by Doug Gutrie
Last summer, I drove the 2013 Mazda CX-5 and thought, huh?
The compact crossover SUV was well regarded, a finalist for the Detroit North American International Auto Show Truck of the Year award. Yet the 2.0-liter four-cylinder engine was weak and buzzy-sounding.
Since then, Mazda upgraded the 2014 CX-5 lineup by adding 2.5-liter, four-cylinder engines with 29 more horsepower and 35 more pound-feet of torque to its upper level Touring and Grand Touring models.
The new engine is more than more powerful. It is plush because the increased power peaks at lower rpm than the small engine in the Sport model. It’s working harder while making it feel and sound like less effort. More moxie and a meatier sound from the engine bay completes the CX-5 package while sacrificing little fuel economy in front-wheel-drive or optional all-wheel-drive configuration.
Introduced last year, the CX-5’s price was competitive, its handling nimble, fuel economy class-leading and looks unique. Despite the small engine that forces its transmission to do a lot of shifting to deliver power on demand, CX-5’s abundant good qualities made it an instant success.
CX-5 replaced CX-7, a vehicle dating back to Mazda’s Ford partnership. It had shared underlying architecture with the boxy previous-generation Ford Escape. Three years after the breakup, CX-5 is completely new. It immediately became Mazda’s second best-selling vehicle, behind the compact Mazda3 sedans and hatchbacks.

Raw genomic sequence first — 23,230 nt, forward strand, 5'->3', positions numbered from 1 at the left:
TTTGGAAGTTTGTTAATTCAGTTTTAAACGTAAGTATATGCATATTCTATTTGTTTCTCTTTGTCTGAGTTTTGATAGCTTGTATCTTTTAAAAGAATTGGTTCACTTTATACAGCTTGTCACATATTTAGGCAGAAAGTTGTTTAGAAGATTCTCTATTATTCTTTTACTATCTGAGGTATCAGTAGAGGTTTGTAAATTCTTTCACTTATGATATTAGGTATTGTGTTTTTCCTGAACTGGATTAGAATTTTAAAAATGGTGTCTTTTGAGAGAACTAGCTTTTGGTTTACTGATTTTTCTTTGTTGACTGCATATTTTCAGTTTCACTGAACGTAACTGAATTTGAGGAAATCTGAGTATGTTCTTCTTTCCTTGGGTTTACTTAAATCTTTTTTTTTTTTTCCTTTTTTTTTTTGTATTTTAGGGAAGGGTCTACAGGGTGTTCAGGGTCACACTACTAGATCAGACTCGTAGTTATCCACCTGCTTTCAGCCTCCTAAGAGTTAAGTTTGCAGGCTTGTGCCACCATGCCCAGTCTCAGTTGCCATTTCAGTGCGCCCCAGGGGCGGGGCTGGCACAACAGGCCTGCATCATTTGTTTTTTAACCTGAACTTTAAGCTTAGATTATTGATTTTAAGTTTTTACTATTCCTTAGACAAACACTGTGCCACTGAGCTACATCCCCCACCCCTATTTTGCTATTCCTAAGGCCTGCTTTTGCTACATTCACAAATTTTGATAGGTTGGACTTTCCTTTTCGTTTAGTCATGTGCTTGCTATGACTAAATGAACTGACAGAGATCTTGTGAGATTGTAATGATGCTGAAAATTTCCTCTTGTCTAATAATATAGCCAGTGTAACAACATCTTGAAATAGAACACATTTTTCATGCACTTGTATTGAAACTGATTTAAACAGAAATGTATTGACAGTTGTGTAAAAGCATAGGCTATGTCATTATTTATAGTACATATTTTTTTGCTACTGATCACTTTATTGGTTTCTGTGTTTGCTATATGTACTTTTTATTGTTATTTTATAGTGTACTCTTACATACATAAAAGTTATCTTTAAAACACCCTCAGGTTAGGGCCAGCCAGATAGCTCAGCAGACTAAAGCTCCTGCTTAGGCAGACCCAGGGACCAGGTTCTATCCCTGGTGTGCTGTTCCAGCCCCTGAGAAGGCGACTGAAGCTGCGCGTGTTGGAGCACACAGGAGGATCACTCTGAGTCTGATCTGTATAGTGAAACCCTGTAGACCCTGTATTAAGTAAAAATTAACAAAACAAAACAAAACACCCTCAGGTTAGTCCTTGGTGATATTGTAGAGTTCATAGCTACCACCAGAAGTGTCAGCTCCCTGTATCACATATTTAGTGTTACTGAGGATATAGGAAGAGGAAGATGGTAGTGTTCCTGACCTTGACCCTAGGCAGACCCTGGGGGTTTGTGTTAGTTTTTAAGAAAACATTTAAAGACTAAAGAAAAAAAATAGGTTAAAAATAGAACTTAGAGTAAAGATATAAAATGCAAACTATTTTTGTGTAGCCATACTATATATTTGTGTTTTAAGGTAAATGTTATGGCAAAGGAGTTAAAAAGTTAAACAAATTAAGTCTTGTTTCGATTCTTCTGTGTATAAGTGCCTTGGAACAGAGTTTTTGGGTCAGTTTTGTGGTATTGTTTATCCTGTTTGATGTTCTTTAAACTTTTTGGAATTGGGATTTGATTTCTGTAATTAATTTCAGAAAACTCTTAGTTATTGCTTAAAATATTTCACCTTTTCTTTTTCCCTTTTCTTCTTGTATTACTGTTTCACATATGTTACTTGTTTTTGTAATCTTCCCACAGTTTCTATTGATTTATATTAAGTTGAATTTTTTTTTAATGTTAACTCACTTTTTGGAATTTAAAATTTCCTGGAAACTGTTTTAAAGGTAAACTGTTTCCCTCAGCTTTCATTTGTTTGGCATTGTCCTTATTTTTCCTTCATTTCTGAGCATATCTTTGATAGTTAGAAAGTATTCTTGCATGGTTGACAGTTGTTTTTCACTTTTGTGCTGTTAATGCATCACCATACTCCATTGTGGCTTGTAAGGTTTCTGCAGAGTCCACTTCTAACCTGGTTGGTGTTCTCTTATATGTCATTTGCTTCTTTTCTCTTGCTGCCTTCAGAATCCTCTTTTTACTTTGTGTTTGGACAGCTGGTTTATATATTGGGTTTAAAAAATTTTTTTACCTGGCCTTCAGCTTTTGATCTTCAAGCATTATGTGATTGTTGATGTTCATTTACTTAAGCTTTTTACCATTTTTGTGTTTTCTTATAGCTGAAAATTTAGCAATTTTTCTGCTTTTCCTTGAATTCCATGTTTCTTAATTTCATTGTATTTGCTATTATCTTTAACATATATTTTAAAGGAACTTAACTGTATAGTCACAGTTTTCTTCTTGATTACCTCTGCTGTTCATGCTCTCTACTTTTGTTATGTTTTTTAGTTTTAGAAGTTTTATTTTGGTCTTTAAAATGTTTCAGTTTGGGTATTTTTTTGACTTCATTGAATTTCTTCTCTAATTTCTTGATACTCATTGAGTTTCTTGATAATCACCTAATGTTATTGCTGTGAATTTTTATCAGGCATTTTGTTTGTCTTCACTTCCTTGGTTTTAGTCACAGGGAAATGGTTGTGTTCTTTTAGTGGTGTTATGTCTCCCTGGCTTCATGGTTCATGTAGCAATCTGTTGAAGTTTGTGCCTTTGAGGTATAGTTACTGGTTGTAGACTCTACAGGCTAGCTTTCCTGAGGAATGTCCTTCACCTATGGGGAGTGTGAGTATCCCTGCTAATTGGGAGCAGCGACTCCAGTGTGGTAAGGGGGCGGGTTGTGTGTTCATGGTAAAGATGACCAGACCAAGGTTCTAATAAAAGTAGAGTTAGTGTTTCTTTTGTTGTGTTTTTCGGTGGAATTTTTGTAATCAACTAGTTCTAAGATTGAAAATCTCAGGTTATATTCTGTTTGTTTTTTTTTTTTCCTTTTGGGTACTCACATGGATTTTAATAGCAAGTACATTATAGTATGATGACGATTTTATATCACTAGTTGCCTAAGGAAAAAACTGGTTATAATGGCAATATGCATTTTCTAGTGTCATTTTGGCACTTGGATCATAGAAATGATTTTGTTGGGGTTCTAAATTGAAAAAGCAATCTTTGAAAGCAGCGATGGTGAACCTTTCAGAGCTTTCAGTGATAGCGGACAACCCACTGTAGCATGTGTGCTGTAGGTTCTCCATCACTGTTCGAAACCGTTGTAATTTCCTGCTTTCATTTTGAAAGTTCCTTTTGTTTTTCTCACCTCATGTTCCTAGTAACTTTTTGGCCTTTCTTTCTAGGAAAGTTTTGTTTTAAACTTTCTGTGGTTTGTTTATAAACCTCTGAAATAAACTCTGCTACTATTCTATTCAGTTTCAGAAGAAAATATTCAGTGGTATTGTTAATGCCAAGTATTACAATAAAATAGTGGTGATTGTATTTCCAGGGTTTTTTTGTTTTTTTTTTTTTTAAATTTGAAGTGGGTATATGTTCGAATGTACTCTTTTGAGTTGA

CX-5 is roomy. There’s more legroom up front than in Ford Escape, Honda CR-V, Hyundai Tucson, Kia Sportage, and VW Tiguan. Rear legroom is better than CR-V, Sportage, and Tucson. It equals Escape and Tiguan. Only CR-V has more total passenger space.
The CX-5’s long hood and forward-leaning looks come from Mazda’s latest interpretation of “Kodo Soul of Motion” design. There’s a lot in common here with the new Mazda6 sedan. The badge-shaped grille is a better direction than the grilles that looked like smiley faces.
From the inside, the windshield and hood feel low, giving good visibility forward. Not so good aft, through the small lift gate window. The seating position is high and commanding; the suspension is taut and handles well in the curves.
The practicality of the crossover is the big cargo space that gets bigger with the back seats folded down.
The interior of CX-5 isn’t as nice as Mazda6. It has similar styling with leather-like soft touch materials on the dash and doors, shiny piano-black horizontal accents give the cockpit a wide appearance. But where there is metal trim in the sedan, there is hard, undisguised plastic in the crossover. The area surrounding the shifter looks cheap.
Mazda has simple three-knob environmental controls and a nice, deep padded pocket at the base of the center stack for cell phones. The seats appear to be the same comfortable, well-bolstered units in Mazda6.